Status of the holy books in Hindu traditions : Updated opinion May 2015

Status of the holy books

  • Hindus have sacred books (aka shAstra-s –  Veda-s, epics including itihAsa-s, purANa-s, dharma-shAstra-s).
    • Some injunctions of the shAstra-s are seriously (even fanatically) followed by the orthodox members of communities to whom they apply.
      • Examples include: In case of brAhmaNa-s: Vegetarianism in non-sacrificial contexts. Not crossing the seas. Performing twilight salutations (sandhyA-vandanam) daily. etc..
      • The motivation can either be ultimate liberation or lesser goals (comfort in this life or the next etc..)
        • Holy books are considered extremely useful guides for beginner and intermediate spiritual practitioners.
          • Partly for this reason, they are considered worthy of preservation with great care. This despite the many stories of sages throwing away or destroying their personal copies when they found them useless for further spiritual progress.
    • Yet, plenty of people do transgress these injunctions without too much guilt, despite some censure.
  • But, these holy books are not absolute; and their injunctions are not binding regardless of context.
    • Hindu traditions do not have the moral “ought” -rather they intend the word “should” – a statement of opinion that may require discussion and justification.
      • (The distinction is explained in this article by a follower of shrI-bAlagangAdhara.) Summary: (a) ” You should not play with fire if you do not want to get burnt.” vs (b) “You ought not to torture fellow-human beings (if you want to remain a moral human being).” : Regarding (a): Is the statement valid if I wear a fire-proof suit, or I use a long non-conductive stick, or move a robot to do that using remote control? Of course not.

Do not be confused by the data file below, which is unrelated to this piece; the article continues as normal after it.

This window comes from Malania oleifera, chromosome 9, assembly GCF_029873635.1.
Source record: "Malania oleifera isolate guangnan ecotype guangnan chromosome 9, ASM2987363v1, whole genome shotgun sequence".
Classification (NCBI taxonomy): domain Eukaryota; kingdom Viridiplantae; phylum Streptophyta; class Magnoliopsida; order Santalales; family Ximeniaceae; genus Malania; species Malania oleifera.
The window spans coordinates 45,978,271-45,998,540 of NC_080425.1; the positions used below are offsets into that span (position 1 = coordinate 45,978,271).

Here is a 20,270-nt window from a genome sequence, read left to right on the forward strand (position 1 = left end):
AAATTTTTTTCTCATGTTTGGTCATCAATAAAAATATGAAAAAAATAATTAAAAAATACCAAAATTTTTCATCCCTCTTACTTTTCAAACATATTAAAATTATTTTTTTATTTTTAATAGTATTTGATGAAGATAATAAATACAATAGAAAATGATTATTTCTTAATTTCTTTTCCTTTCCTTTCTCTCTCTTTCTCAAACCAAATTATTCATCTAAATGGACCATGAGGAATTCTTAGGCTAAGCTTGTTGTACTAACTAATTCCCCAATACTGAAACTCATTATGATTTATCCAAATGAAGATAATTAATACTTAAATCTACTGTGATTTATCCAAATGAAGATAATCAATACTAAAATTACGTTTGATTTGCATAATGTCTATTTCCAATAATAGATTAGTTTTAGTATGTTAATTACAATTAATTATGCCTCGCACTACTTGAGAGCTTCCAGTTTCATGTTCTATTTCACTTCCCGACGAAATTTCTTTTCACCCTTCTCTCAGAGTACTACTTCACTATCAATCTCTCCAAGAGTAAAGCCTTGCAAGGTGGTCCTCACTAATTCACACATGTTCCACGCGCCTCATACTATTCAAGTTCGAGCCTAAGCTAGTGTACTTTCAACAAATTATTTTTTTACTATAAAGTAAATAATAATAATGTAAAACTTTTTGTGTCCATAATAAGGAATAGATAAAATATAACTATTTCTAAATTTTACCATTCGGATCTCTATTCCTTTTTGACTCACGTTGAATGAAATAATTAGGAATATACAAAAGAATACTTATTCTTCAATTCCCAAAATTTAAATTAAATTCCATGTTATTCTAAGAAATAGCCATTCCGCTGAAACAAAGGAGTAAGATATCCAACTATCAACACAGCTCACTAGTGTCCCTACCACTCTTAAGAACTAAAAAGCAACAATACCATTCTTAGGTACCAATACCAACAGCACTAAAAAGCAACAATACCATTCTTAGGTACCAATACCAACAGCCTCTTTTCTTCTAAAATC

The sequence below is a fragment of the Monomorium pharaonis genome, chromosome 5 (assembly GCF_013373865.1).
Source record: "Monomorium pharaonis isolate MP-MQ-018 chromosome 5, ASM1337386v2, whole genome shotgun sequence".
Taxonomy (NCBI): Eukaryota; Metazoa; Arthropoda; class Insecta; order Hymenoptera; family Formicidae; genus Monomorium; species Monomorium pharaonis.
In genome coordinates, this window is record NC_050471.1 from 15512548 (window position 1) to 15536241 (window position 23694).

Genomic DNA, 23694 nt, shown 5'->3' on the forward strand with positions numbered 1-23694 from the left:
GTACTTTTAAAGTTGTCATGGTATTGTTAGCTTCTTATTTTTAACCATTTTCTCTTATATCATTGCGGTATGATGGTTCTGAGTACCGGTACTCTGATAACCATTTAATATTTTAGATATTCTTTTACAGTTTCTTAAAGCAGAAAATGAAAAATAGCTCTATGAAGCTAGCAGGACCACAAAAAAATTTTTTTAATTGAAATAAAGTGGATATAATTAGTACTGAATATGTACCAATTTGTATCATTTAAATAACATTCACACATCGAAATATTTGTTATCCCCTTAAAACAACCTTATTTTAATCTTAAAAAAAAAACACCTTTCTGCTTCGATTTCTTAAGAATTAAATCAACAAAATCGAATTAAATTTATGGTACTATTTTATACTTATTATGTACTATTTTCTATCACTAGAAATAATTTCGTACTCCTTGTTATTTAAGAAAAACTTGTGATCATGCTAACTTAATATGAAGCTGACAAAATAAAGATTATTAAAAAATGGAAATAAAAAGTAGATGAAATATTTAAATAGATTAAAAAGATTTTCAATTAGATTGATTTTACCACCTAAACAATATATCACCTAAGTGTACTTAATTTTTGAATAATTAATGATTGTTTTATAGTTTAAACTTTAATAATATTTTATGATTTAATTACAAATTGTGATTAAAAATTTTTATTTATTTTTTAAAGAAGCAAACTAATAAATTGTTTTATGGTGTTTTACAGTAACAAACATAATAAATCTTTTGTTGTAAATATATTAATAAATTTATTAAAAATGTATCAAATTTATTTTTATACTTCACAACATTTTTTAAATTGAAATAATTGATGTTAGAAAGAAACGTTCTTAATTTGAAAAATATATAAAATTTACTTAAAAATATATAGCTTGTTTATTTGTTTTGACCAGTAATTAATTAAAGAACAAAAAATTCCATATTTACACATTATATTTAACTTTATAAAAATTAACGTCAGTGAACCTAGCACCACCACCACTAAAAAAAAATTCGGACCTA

• From the point of view of an individual and the society, the idea that an injuction in a given shAstra (even if it is put in the mouth of a respected deity) is just one opinion is solidly established. One can espouse and follow whatever opinion one sees fit to a very large extant. Whence is this the case?
      • Injunctions and practices of various Hindu traditions have contradicted each other without major conflicts. (Eg: rejection and acceptance of the 4-varNa-system, vedic sacrifices, appropriate rituals at life occasions such as birth, paths to spiritual liberation, the correct way of pronouncing the vedas, grammatical correctness etc..) This geographic and temporal variation is expressly allowed by several commentators.
        • Hindu legal system is not at all static. To quote from shrI-MT’s survey on Hindu legal authorities of middle ages: “This brief survey shows that Hindu law was not static as is commonly painted in Leftist and secularist history-writing on India. While the legal issues were based on the earlier legal tradition comprising of dharma sUtras followed by the smRtis or the dharma shAstra, they typically diverged from their precedents. The divergence allowed discussion of new legal issues uncovered by the earlier legal sources and importantly account for the changing times. .. However, it should be kept in mind that many of the issues are mainly relevant to the Arya varNas and their pre-occupations.”